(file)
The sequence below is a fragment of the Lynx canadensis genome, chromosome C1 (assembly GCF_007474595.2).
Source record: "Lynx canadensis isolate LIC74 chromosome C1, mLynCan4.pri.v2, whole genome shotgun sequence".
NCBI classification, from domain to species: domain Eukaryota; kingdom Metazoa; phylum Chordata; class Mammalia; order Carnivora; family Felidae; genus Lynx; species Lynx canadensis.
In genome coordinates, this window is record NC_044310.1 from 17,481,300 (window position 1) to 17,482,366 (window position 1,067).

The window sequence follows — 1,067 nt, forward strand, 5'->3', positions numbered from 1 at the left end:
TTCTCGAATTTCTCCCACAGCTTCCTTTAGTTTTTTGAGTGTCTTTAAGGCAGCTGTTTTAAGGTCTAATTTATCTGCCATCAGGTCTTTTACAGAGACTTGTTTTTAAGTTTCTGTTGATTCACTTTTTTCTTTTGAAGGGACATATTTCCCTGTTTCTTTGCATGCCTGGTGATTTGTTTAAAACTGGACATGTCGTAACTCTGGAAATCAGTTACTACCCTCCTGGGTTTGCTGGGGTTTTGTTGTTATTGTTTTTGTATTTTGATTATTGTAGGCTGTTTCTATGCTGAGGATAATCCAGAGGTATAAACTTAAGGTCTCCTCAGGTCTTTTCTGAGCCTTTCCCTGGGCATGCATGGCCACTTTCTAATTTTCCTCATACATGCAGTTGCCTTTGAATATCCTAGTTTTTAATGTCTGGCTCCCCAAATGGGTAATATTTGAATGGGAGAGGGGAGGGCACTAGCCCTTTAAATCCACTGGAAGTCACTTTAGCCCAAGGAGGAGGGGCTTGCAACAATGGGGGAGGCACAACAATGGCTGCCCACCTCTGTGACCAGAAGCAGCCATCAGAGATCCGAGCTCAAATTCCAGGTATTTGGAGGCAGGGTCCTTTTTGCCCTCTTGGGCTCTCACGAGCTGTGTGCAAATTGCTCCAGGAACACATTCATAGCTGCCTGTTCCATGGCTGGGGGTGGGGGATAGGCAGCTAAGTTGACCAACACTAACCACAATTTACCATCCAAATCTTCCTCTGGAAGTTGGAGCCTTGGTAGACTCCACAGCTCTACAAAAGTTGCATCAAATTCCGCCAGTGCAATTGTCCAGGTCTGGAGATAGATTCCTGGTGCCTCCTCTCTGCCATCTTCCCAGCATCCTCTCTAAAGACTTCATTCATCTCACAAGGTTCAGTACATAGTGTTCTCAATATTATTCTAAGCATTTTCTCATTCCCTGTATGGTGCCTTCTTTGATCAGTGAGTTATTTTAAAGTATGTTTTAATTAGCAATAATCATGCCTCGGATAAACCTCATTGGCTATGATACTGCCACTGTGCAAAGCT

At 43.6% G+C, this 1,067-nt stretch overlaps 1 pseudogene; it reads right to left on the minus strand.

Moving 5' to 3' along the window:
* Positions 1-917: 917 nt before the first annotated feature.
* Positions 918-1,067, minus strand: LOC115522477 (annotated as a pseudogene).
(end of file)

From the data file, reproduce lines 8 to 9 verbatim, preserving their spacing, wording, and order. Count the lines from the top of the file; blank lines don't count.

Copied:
Moving 5' to 3' along the window:
* Positions 1-917: 917 nt before the first annotated feature.